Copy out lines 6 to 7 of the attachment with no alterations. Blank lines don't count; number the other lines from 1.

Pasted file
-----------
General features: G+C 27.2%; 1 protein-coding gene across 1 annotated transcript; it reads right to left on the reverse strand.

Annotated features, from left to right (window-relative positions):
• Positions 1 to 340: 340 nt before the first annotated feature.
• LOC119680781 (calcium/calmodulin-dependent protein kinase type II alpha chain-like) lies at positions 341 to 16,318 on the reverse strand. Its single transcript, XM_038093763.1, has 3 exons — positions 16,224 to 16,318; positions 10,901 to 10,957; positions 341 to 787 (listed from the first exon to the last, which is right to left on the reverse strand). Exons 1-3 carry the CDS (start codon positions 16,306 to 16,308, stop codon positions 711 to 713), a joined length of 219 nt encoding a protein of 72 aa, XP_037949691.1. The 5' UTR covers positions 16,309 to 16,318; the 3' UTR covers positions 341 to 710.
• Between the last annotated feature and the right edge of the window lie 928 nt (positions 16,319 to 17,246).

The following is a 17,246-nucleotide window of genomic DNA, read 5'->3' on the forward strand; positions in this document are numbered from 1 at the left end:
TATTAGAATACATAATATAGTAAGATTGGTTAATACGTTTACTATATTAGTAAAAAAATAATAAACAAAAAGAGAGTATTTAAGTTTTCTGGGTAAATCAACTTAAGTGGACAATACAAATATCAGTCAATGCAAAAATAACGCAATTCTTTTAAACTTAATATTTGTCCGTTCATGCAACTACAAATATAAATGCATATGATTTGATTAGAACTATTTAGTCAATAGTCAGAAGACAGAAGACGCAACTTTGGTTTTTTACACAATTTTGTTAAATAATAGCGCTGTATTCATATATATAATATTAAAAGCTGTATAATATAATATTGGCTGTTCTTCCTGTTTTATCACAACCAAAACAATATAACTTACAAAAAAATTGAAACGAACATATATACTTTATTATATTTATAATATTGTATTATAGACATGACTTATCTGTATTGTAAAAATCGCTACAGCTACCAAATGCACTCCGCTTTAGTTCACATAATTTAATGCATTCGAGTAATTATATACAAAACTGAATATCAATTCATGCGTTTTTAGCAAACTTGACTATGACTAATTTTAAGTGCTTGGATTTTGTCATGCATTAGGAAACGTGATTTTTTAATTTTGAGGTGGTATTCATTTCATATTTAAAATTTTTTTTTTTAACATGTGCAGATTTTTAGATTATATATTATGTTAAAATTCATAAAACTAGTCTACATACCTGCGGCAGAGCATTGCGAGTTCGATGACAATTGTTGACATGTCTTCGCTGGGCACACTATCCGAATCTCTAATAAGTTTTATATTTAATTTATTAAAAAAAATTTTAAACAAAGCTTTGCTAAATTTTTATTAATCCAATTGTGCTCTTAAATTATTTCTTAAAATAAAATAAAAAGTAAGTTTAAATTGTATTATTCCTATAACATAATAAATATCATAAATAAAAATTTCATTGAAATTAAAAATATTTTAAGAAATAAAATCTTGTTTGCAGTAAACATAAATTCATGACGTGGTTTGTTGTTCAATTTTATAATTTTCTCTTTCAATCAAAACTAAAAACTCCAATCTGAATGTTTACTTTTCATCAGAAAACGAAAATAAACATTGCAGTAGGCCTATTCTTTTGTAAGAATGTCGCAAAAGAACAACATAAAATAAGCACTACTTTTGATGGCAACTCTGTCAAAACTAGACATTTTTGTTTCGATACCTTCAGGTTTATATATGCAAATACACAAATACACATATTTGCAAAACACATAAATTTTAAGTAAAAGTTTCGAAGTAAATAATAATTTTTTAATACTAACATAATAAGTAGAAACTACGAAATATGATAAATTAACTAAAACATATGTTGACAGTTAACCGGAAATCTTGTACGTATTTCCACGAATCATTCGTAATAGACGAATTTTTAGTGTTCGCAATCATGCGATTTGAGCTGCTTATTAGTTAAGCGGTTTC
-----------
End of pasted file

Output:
The following is a 17,246-nucleotide window of genomic DNA, read 5'->3' on the forward strand; positions in this document are numbered from 1 at the left end:
TATTAGAATACATAATATAGTAAGATTGGTTAATACGTTTACTATATTAGTAAAAAAATAATAAACAAAAAGAGAGTATTTAAGTTTTCTGGGTAAATCAACTTAAGTGGACAATACAAATATCAGTCAATGCAAAAATAACGCAATTCTTTTAAACTTAATATTTGTCCGTTCATGCAACTACAAATATAAATGCATATGATTTGATTAGAACTATTTAGTCAATAGTCAGAAGACAGAAGACGCAACTTTGGTTTTTTACACAATTTTGTTAAATAATAGCGCTGTATTCATATATATAATATTAAAAGCTGTATAATATAATATTGGCTGTTCTTCCTGTTTTATCACAACCAAAACAATATAACTTACAAAAAAATTGAAACGAACATATATACTTTATTATATTTATAATATTGTATTATAGACATGACTTATCTGTATTGTAAAAATCGCTACAGCTACCAAATGCACTCCGCTTTAGTTCACATAATTTAATGCATTCGAGTAATTATATACAAAACTGAATATCAATTCATGCGTTTTTAGCAAACTTGACTATGACTAATTTTAAGTGCTTGGATTTTGTCATGCATTAGGAAACGTGATTTTTTAATTTTGAGGTGGTATTCATTTCATATTTAAAATTTTTTTTTTTAACATGTGCAGATTTTTAGATTATATATTATGTTAAAATTCATAAAACTAGTCTACATACCTGCGGCAGAGCATTGCGAGTTCGATGACAATTGTTGACATGTCTTCGCTGGGCACACTATCCGAATCTCTAATAAGTTTTATATTTAATTTATTAAAAAAAATTTTAAACAAAGCTTTGCTAAATTTTTATTAATCCAATTGTGCTCTTAAATTATTTCTTAAAATAAAATAAAAAGTAAGTTTAAATTGTATTATTCCTATAACATAATAAATATCATAAATAAAAATTTCATTGAAATTAAAAATATTTTAAGAAATAAAATCTTGTTTGCAGTAAACATAAATTCATGACGTGGTTTGTTGTTCAATTTTATAATTTTCTCTTTCAATCAAAACTAAAAACTCCAATCTGAATGTTTACTTTTCATCAGAAAACGAAAATAAACATTGCAGTAGGCCTATTCTTTTGTAAGAATGTCGCAAAAGAACAACATAAAATAAGCACTACTTTTGATGGCAACTCTGTCAAAACTAGACATTTTTGTTTCGATACCTTCAGGTTTATATATGCAAATACACAAATACACATATTTGCAAAACACATAAATTTTAAGTAAAAGTTTCGAAGTAAATAATAATTTTTTAATACTAACATAATAAGTAGAAACTACGAAATATGATAAATTAACTAAAACATATGTTGACAGTTAACCGGAAATCTTGTACGTATTTCCACGAATCATTCGTAATAGACGAATTTTTAGTGTTCGCAATCATGCGATTTGAGCTGCTTATTAGTTAAGCGGTTTC